The Gentleman’s Book of Vices by Jess Everlee
Published November 29, 2022 by Carina Press
Review by Kate H.
This debut novel by Jess Everlee is about a young man who has trapped himself into marriage by living a profligate but not degenerate life. He needs to pay off his debt, and his father has arranged this if he marries Alma, a sweet young woman. Charlie is an amiable guy, loyal, and though there may not be anything super-remarkable about him, I really grew to like him within a few chapters. One of his pastimes, one he will have to conceal from his future wife, is collecting “pornographic” writings, art, and figurines. The novel is set in the late 19th century, and Charlie is a gay man, though the word “gay” did not come into use that way for several decades.
At the beginning of the novel, Charlie’s friend Miss Jo meets him at his favorite molly house, the Curious Fox. A fascinating character on her own, Jo is married to “the Beast” but hangs with the Sophists and seems to be able to move in out of various societies with ease. She has somehow procured the real name and address of his favorite pornographic writer Reginald Fox. No one knows who Fox is, and so Charlie is rightfully suspicious of where Jo got the information, but he barrels ahead in his efforts to secure the signature of Fox, aka Miles Montague, the gruff proprietor of a bookstore on Fleet Street. Sunshine/grumpy here we go!
Jess Everlee does a good job of situating us in the precariousness that was being LGBTQ in the 19th century. For one, despite his precautions to remain anonymous, every story that the celebrated Reginald Fox writes must end in tragedy. A real romance, with an HEA would set up any writer of gay or lesbian love for harsher prosecution, because they would be failing to show the characters getting their “comeuppance” and restoring the homophobic world order. Reginald Fox needs plausible deniability. We also learn the lengths to which the molly house proprietor goes to secure the space of The Curious Fox from onlookers and police. Finally, Miles himself lives in a state of constant low-level paranoia because his ex-lover, Ethan, died in prison one year into a prison term for a reduced sodomy charge. He knows the risks of blackmail and exposure. Ethan had willed Miles the bookstore, and though Miles is a terrible shop owner, it has hung around his neck like a millstone for years.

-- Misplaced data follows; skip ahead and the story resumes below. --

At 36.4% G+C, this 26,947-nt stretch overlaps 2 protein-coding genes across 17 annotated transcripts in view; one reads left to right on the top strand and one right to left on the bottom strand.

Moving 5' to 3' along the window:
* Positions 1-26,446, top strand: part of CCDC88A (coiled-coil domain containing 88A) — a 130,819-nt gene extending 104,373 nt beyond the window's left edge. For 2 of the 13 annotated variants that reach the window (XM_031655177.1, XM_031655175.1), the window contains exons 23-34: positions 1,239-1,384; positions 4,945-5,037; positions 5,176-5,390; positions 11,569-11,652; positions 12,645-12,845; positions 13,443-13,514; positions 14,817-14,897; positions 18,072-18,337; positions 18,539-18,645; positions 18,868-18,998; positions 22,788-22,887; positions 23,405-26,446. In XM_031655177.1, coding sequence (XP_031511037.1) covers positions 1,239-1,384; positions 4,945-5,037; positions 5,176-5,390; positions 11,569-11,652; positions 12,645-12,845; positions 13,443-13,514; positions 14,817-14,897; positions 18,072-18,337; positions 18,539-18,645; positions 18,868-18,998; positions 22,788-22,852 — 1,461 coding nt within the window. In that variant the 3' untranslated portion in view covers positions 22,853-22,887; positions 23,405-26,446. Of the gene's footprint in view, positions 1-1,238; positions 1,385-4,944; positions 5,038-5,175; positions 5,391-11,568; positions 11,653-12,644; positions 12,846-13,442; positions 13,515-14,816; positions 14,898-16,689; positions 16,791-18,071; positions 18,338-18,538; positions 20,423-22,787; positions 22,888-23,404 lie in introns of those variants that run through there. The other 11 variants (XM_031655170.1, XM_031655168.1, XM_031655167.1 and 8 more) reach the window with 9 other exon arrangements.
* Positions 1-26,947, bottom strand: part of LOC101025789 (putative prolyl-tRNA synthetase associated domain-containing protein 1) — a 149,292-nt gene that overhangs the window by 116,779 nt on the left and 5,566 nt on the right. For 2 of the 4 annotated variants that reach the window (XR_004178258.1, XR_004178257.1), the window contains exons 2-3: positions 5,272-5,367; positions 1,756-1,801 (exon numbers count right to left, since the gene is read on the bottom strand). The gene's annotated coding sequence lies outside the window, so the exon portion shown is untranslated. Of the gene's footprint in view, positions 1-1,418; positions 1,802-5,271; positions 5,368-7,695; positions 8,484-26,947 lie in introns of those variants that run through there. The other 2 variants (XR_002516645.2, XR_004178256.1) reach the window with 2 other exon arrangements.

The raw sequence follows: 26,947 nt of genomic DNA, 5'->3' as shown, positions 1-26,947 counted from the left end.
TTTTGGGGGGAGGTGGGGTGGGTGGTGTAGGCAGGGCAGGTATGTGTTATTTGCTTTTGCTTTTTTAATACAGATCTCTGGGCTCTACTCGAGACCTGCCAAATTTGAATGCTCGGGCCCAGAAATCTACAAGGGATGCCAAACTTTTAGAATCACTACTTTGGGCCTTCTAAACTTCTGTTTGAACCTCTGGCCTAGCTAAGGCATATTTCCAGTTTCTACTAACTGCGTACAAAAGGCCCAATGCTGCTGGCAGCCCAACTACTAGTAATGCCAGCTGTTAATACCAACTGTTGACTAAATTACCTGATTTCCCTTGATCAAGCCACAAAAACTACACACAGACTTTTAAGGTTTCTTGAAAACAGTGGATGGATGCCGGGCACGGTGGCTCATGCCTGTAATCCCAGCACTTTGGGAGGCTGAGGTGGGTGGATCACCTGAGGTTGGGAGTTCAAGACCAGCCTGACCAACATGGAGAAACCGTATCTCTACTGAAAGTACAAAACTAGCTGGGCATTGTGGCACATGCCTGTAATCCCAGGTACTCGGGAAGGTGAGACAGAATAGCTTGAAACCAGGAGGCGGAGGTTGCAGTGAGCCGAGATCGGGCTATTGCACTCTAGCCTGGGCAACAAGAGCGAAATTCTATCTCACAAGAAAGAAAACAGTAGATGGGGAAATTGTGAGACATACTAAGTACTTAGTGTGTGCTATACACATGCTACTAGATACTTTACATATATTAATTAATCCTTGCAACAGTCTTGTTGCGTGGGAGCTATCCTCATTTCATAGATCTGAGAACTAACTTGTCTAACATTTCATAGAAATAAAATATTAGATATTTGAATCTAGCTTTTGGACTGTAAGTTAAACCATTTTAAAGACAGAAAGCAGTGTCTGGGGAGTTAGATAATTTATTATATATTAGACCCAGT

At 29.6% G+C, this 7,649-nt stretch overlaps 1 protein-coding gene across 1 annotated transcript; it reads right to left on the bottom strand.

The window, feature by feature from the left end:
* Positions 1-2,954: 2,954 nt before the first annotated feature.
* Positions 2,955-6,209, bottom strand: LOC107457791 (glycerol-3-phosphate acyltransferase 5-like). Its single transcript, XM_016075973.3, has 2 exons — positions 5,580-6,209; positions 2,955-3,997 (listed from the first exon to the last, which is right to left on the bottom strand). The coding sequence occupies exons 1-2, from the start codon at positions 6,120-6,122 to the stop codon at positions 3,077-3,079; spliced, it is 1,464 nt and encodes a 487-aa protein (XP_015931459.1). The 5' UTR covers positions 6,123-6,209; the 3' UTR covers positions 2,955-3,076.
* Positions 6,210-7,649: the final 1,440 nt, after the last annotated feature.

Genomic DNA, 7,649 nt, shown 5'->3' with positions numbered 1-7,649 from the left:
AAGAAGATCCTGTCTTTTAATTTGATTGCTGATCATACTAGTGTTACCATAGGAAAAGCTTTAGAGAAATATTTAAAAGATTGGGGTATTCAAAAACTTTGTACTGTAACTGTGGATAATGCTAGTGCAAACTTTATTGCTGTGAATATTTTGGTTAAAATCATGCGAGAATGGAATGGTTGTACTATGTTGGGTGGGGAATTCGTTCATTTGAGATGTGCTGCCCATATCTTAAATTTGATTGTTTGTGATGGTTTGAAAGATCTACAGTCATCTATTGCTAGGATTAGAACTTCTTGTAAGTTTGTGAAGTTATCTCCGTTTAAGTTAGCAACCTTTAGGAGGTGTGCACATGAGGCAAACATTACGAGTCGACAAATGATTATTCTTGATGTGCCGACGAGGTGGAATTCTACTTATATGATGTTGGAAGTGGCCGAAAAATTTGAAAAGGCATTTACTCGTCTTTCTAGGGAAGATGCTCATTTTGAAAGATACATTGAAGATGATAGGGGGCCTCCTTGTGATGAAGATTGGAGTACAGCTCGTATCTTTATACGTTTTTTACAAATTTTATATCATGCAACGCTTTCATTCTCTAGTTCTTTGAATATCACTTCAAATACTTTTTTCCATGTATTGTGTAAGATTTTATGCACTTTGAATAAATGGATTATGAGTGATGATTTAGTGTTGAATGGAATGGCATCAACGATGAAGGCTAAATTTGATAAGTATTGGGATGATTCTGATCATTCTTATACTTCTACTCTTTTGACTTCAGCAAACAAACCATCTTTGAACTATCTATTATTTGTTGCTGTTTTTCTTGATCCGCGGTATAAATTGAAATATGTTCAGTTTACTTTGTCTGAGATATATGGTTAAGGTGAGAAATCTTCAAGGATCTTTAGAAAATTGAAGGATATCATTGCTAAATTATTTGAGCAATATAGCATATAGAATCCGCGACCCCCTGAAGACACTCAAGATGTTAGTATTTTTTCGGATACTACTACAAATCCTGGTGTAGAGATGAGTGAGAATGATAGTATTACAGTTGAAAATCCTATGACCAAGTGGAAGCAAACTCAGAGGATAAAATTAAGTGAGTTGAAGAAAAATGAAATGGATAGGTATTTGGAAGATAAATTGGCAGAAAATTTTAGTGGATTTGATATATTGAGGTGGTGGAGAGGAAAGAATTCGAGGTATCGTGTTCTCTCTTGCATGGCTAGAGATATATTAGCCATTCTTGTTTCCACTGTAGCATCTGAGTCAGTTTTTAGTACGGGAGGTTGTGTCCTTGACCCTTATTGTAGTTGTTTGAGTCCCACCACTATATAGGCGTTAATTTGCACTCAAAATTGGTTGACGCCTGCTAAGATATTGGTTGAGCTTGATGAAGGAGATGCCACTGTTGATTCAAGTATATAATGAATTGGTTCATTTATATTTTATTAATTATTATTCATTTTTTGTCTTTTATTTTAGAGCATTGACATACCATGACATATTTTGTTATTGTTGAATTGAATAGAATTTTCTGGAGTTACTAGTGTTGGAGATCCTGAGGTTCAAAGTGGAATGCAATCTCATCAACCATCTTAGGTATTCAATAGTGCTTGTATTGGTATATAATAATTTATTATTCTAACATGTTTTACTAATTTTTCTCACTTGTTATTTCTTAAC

I was white knuckling my Kindle as I read this book because the tension feels real. Sometimes m/m historical fiction can blunt the disturbing homophobia of 18th or 19th century England by using wealth, or secret societies, or ninja-like defenses to protect the main characters. In The Gentleman’s Book of Vices, Charlie is not rich enough or aristocratic enough to be protected from anti-sodomy laws, and so it is into protected spaces he and Miles must go. One of those spaces is Miles’ apartment above the bookstore. “Small and drafty,” this is the place where Miles writes, surrounded by candles and lamps. Once the door is closed, the two of them are freer. And the scenes in that apartment, fierce and tender, are all the more erotic because the two men can be themselves.
My main criticism of this novel is in the pacing. There was a lot to get through in the novel, and the falling in love section was wonderful. Then, and without giving anything away, Charlie must deal with his impending marriage and what it means for him and Miles, which is a surprising and tear-worthy section. But the conclusion felt like a bullet-train combined with an Agatha Christie conclusion, and I was a bit disappointed it had to end like that.